Social Anxiety VS Shyness. Almost everyone feels shy from time to time. Being set up on a blind date, giving a presentation at school or giving a wedding toast are usually activities people fear. The famous Seinfeld quote about people fearing giving a speech more than death is as relevant as ever.
For most, the butterflies in the stomach go away after a while and after the feared activity you feel relieved and soon go back to feeling normal. However, if you suffer from social anxiety disorder it might be different. Knowing you have to give a presentation or a wedding toast will likely cause intense anxiety long before the actual event starts. You are likely to fill your head with negative thoughts about previous situations where you feel like you embarrassed yourself. The anxiety is in many cases so strong it will cause you to avoid the event altogether.
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If avoiding is not a possibility, you will most certainly endure it under intense discomfort. A big part of social anxiety disorder is focusing too much inwards in order to make sure you don’t “do anything stupid”. The fear of embarrassment by showing signs of nervousness is palpable, and looking out for signs of that, such as sweating, blushing or trembling only makes you more nervous. This vicious circle is to some extent what social anxiety is.
What is shyness
According to the American Psychological Association (APA), shyness is “the tendency to feel awkward, worried or tense during social encounters”. It can also be described as a personality trait where the shy person feel some level of discomfort when approaching or being approached by others.
Being shy is not the same thing as being introvert. An introvert person is energized by being alone and in most cases prefer it to spending time with others. Many shy people on the other hand want to be around others, but for various reasons find it hard. More often than not a shy person have “safe” people they don’t feel nervous around, but being introduced to new people is hard and stressful.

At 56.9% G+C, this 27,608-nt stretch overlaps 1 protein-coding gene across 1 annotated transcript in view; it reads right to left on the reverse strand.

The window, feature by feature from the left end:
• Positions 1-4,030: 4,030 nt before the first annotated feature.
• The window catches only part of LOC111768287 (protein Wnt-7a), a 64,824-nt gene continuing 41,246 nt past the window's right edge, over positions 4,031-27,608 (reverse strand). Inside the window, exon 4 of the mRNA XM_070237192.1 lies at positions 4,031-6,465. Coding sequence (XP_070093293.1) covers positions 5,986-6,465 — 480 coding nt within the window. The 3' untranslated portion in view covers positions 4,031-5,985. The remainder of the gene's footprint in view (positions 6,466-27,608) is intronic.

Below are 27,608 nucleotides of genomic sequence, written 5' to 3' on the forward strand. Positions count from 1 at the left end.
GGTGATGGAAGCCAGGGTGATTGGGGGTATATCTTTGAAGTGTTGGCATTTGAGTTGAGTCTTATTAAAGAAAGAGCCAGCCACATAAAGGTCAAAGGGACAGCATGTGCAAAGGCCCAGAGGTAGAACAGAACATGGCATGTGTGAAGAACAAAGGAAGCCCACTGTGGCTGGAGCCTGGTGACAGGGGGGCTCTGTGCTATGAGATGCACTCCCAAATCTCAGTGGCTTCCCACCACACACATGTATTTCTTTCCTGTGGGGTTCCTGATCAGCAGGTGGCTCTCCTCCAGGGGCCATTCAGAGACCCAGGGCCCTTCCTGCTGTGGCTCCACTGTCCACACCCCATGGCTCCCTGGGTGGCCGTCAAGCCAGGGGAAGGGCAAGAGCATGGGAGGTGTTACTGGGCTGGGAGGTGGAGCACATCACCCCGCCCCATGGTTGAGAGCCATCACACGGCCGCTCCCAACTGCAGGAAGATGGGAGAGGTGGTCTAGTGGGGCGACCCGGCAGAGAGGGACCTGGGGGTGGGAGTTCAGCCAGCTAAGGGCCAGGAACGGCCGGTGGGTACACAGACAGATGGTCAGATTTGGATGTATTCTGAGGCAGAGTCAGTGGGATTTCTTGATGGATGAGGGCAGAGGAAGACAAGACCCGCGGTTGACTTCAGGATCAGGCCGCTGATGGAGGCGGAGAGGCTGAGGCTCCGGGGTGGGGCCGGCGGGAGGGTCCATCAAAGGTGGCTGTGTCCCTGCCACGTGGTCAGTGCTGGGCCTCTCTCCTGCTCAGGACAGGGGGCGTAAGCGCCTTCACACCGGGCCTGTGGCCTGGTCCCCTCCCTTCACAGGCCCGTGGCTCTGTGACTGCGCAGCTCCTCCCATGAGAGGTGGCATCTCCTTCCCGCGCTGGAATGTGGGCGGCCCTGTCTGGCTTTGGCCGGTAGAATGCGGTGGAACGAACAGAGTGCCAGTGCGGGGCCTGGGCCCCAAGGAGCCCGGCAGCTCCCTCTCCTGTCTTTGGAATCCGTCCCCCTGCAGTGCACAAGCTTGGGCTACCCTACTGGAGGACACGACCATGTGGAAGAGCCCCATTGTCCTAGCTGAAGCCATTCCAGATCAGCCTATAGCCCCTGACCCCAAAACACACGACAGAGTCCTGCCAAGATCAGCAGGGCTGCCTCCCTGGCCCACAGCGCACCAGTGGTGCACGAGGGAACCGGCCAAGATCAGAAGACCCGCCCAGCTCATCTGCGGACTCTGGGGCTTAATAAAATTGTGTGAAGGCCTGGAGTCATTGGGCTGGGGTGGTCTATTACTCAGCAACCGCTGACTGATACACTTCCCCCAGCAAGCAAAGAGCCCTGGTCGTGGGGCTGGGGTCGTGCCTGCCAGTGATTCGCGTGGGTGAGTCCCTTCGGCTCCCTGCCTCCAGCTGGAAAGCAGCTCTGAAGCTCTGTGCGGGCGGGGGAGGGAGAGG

Why are we shy?
Scientists believe shyness to some extent derives from genetics. Around 15% of newborns are born with shy tendencies. However, as many as 40 to 60% of adults report being shy which suggests a big part of is developed later in life.
Exactly how shyness develops in teenagers and adults is hard to say because it can develop from a number of different factors and situations. As for many other fears, a specific trauma can be the trigger, but it can also be other things.
Some potential causes of shyness:
- Lack of self-confidence
- Poor social skills
- Emotionally detached parents
- Medical conditions
- Child abuse, particularly emotional abuse
The difference between shyness and social anxiety
Social anxiety is the fear of social situations – or more specifically the fear of being judged in social situations. We go in more depth about what social anxiety is in our article What Is Social Anxiety Disorder – The Complete Overview.
As you’ve probably come to understand, it’s not entirely easy to distinguish SAD from shyness because they share plenty of the same characteristics. One definition of the difference is the intensity of the fear itself. Being a little uncomfortable around others is not the same as having high anxiety levels, or flat out panic, which is what many SAD-sufferers feel. The intensity of the fear also relates to the impairment in daily life it causes. Social phobia often affects several parts of your life, whereas shyness often only affect meeting (new) people.
Another difference lies in the level of avoidance. Most shy people can endure uncomfortable situations and know that the discomfort is not dangerous. Socially anxious on the other hand often avoid feared situations to a greater extent.
Social anxiety vs shyness – some differences
- Shyness is a personality trait, social anxiety is a disorder.
- Social anxiety often affects many parts of your life, shyness is often only a problem with new people.
- The intensity of the fear of social situations is often higher for socially anxious.
- Socially anxious tend to use avoiding as a coping mechanism to a greater extent.
- Social anxiety is more often linked to depression
How do you know if you have social anxiety?
As previously mentioned it can be hard to distinguish social phobia from shyness. The symptoms are alike, and someone who is shy can develop social anxiety. The most effective way to determine if you suffer from social anxiety disorder, and not shyness, is to let a CBT-therapist examine you and build a physiological profile. This is usually done by answering a questionnaire of 15-30 questions. The questions are typically about what you feel in social situations, how often you avoid them, and how much you worry about upcoming events. After answering the question the therapist can usually give you a pretty good diagnosis.
See if you have social phobia right now
If you want an answer right away instead of making an appointment with a CBT-therapist, we put together a slightly less extensive test that can give you an idea of whether or not you suffer from SAD. You will the social anxiety test here, and it will take approximately two minutes to answer.
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